Do I Dare Let Some Kool-aid Touch My Cormo?

I love natural colored wool yarn. But once in a while, I like not-so-naturally-occurring-on-sheep colors as well.

I have been “stalking” a sweater, Ravello by Isabell Kraemer, since it was published in August of last year. It’s striped, which I love, has a boat neck, which I find flattering, and the sweater looks nice and casual and cool. (Probably 100% due to the styling, but what can I say? I am gullible.)

I have been wearing my stripy sweater that I knit last year to death this spring. It’s Breton by Jared Flood, knit in Sweet Fiber Yarns Cormo, which was a limited run yarn. The cormo is light in weight, it is perfectly warm but not hot, and I have washed and re-washed (gently in wool wash) without too much effect on the sweater. (I have had to re-seam the arms a couple of times and have now re-seamed the arms on with sock yarn — the woolen spun cormo just isn’t strong enough for all the activity that this sweater is getting, I’m afraid.)

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I wanted to make another cormo striped sweater. I had the natural white and natural dark grey cormo in woolen spun fingering from Elsawool. Ideally, I think I would have knit the sweater in white and 2 shades of the natural grey. But how about color? What if I introduced a color in this sweater?

I decided that color was exactly what I wanted. And I wanted….RED.

I have dabbled in dyeing my own yarn periodically with food-safe dyes (Kool-aid and food coloring). I felt strange — a mix of trepidation and even a bit of guilt — for taking one of my favorite fibers, in its pristine creamy white, and introducing color from an artificial drink to it. But dye the yarn I did.

There are many resources on the Internet (Knitty article here, a palette of colors and formulae here). All the articles use 1 packet of unsweetened Kool-aid for every 1oz of fiber. Some suggest using a water and vinegar solution and some say that the citric acid present already in Kool-aid is enough for the color to set.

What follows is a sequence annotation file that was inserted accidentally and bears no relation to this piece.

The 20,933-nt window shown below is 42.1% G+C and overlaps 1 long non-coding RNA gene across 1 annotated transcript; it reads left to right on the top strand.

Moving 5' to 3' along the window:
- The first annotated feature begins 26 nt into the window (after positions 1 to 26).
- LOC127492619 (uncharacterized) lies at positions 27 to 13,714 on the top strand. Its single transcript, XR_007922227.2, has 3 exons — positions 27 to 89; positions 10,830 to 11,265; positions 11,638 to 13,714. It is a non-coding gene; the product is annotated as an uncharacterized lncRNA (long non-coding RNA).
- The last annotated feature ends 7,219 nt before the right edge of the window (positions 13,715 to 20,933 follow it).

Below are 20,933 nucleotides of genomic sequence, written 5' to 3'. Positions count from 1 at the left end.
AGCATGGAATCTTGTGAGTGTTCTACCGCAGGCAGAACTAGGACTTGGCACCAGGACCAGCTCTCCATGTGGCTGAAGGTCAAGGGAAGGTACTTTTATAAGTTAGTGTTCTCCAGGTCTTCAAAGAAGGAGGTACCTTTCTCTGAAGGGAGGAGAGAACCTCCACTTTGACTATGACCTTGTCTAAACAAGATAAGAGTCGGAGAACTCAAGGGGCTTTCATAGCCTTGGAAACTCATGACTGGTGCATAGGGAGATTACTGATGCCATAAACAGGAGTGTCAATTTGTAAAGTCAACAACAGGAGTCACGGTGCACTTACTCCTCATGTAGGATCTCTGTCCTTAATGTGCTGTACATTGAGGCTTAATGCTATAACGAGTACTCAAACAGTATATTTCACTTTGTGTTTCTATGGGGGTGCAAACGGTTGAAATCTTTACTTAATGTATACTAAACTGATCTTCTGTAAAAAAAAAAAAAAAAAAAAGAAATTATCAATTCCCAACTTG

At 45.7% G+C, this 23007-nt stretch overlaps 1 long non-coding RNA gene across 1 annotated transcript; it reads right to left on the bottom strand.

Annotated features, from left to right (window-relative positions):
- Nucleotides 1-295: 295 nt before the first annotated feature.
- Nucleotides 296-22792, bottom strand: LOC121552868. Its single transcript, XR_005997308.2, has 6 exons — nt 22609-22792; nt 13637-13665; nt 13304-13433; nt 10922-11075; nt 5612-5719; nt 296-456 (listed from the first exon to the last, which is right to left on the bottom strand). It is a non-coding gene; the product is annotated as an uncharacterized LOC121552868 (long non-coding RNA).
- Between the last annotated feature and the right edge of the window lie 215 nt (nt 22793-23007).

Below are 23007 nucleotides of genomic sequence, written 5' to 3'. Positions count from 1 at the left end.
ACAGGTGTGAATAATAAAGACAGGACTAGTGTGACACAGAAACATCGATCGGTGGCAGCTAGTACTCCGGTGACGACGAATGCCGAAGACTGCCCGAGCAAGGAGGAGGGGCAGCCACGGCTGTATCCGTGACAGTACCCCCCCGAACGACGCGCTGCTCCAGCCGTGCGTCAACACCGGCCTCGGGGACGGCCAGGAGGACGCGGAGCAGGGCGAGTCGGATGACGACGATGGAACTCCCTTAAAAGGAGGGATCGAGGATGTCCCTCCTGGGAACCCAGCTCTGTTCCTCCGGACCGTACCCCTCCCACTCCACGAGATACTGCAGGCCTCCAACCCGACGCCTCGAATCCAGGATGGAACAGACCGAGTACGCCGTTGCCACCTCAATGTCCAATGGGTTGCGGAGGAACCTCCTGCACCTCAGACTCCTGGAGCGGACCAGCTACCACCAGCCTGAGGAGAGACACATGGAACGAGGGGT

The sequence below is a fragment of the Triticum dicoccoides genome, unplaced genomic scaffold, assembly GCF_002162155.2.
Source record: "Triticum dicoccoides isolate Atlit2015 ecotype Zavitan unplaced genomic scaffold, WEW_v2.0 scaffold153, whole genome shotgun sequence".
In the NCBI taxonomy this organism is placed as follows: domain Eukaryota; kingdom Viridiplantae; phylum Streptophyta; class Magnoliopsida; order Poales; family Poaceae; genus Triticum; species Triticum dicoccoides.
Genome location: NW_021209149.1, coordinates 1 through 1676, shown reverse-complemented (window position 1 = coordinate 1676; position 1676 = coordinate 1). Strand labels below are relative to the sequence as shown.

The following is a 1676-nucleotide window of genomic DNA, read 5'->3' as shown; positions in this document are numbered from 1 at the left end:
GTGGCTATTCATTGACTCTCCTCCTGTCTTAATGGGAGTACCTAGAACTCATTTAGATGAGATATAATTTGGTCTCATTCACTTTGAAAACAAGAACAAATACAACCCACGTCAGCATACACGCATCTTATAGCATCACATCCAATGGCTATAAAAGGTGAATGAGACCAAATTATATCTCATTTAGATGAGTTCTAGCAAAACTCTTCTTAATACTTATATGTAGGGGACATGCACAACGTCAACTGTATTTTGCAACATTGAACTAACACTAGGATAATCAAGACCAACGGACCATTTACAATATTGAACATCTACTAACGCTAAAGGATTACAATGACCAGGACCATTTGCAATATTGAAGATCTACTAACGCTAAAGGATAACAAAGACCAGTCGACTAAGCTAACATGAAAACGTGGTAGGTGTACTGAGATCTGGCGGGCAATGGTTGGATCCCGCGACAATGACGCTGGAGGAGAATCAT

I presoaked the yarn in a vinegar solution, and I also added vinegar in the water bath….because I have, in the past, tinkered with the color on the fly using food dye. (The creamy cormo yarn is beautiful, isn’t it? Looks like the perfect Somen soaking in my sink.)

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The concoction for my precious cormo yarn was mostly Bing Cherry Kool-aid (which is a deeper red), with some Cherry Kool-aid (which is the color of the jug that comes crashing out of walls in commercials for Hawaiian Punch) to brighten the red a little, and a little bit of Americolor super red (the dye that’s in my cupboard for red velvet cake, a bit more brick than the kiddie red of the Kool-aid). The food coloring I added once the yarn was already in the dye bath, because in the past this has produced a bit of that “kettle dyed” effect.

I love watching the dye bath go clear as the color is transferred to the yarn. Here’s the concoction that sort of looks like some sort of a sick spaghetti!

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And here is the result.

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I will be using it along with the natural dark grey and the cream for the stripes.

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It sort of looks like Neapolitan ice cream, doesn’t it?

5 comments
  1. Lisa said:

    Thank you for sharing the process. I bet it will look fabulous once done. Now you know you have to do a selfie with it on you once it is done right???

    • Thanks, Lisa. If only you had a Ravlery account — there are selfies all over that site. (I will take a photo, of course.)

  2. Oh beautiful! I just finished my Ravello with hand dyed yarn, soooo… it is awesome! Can’t wait to see yours finished 😀

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